Rhye Mccorkindale is a Toronto arborist working to ensure the safety of our green spaces through soil remediation, disease evaluation and fertilization.
What is your morning routine?
My routine is to have as little routine as possible. I have to be at work at 6:15 a.m., and all of my equipment is kept in Thornhill. I live in downtown Toronto so it takes 45 minutes to get there in the morning, so I wake up as late as I can, around 5:30 a.m., throw my lunch together, throw on my work clothes, and drive to work. Then I start my job immediately, and stuff a piece of toast in my face.
Tell us about your career path?
I’ve always gravitated towards working in outdoor spaces. I get too squirrelly sitting down. I had a few friends who were arborists that took me out tree climbing. I wasn’t really sure what I was doing in my career life, so thought that I would check out the field. I applied to a few different tree care companies without experience, so people didn’t jump at the opportunity to hire me. I kept applying and then this program that’s subsidized by the Ontario government came up in a job search – a pre-apprenticeship. As an arborist, you have to do an apprenticeship to become certified and it gets you into the Humber North College program, as well as set up with gear. It also sets you up with employers interested in hiring people with no experience for a subsidized rate. So I went through the two-year Humber program and throughout that I was working with an employer so I was able to gain experience. I was with my first employer for a year and half. Then, I had a year where I crushed my hand with a large piece of wood and took three months off, and switched gears to a plant health care position. Now, I’m observing trees for different pests, and disease programs while also fertilizing, and spraying for diseases with soil remediation, which is less hard on the body.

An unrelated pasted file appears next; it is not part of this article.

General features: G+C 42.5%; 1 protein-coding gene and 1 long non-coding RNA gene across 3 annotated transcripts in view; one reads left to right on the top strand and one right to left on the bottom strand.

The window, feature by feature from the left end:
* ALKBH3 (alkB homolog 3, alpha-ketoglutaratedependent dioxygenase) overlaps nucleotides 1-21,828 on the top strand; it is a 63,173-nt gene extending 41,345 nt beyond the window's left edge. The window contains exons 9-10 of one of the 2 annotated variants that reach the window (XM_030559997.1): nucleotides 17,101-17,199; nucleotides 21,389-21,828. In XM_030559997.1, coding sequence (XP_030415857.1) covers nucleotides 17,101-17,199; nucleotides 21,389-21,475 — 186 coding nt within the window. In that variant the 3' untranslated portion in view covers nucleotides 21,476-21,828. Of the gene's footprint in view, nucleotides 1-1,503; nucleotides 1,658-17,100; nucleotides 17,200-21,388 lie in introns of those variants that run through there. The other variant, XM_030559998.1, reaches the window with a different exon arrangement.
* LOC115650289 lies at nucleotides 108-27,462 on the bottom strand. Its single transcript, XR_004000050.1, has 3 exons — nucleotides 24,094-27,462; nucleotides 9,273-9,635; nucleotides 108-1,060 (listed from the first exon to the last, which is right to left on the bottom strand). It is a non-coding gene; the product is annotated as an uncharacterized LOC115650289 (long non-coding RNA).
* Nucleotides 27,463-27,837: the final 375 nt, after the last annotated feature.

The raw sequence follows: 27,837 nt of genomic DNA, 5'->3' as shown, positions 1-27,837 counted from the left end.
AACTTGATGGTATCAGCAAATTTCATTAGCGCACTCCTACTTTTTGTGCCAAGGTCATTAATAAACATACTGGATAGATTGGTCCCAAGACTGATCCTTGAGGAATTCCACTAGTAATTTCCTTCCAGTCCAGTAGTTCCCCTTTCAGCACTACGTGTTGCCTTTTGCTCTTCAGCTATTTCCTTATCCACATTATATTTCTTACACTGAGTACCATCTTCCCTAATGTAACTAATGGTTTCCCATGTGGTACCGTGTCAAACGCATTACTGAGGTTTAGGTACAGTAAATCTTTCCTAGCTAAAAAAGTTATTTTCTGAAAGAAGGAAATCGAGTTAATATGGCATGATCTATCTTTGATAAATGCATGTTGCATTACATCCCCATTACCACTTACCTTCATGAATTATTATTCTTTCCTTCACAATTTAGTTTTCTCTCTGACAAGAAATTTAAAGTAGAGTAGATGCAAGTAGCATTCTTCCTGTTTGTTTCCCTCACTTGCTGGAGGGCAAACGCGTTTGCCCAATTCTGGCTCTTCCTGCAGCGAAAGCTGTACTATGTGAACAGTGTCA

What challenges do you or women face in your industry?
I’m a particularly small human, and maybe larger women don’t have this issue, but from the time that you start working with men they are immediately sizing you up, like oh you think you’re going to be able to pick up that giant piece of wood, and do this physical thing. It’s a big thing. Men show up with assumed competence. The men act really excited when you can do things because they expect you can’t do anything, and there is assumed incompetence because you’re a woman. I’m the foreman of the crew, and if the client is coming to talk to us about something, or somebody else is coming about tree services, they will never come talk to me first as a woman, which I’ve noticed over and over again.
What advice would you give to young girls who want to be the NEXT you?
I would say, try and be as confident as you can and not take your assumed incompetence personally because you will get that. Work as hard as you can – you have to work your ass off. I also have this theory that women in male-dominated careers have to work five times as hard to level out at the male pace. Get skills that you can use to show your competency, and use your brain more than your body.
How do you separate work life from your personal life?
It’s pretty easy once I get home to separate the two, because it’s not a field that you get personally invested in because you’re working on jobs that you finish that day. I work a lot by myself. The only trouble is that I’m out of the house for 16 hours a day, so I’m too exhausted to feel like I can have a personal life until the weekend comes.
What inspires you?
Smart women inspire me. I feel like anyone that’s very passionate about something is extremely inspiring, and people who just know, and figure out how to do things in smart, or innovative ways. I’m always like wow, I keep doing that the same way and you just made that so easy.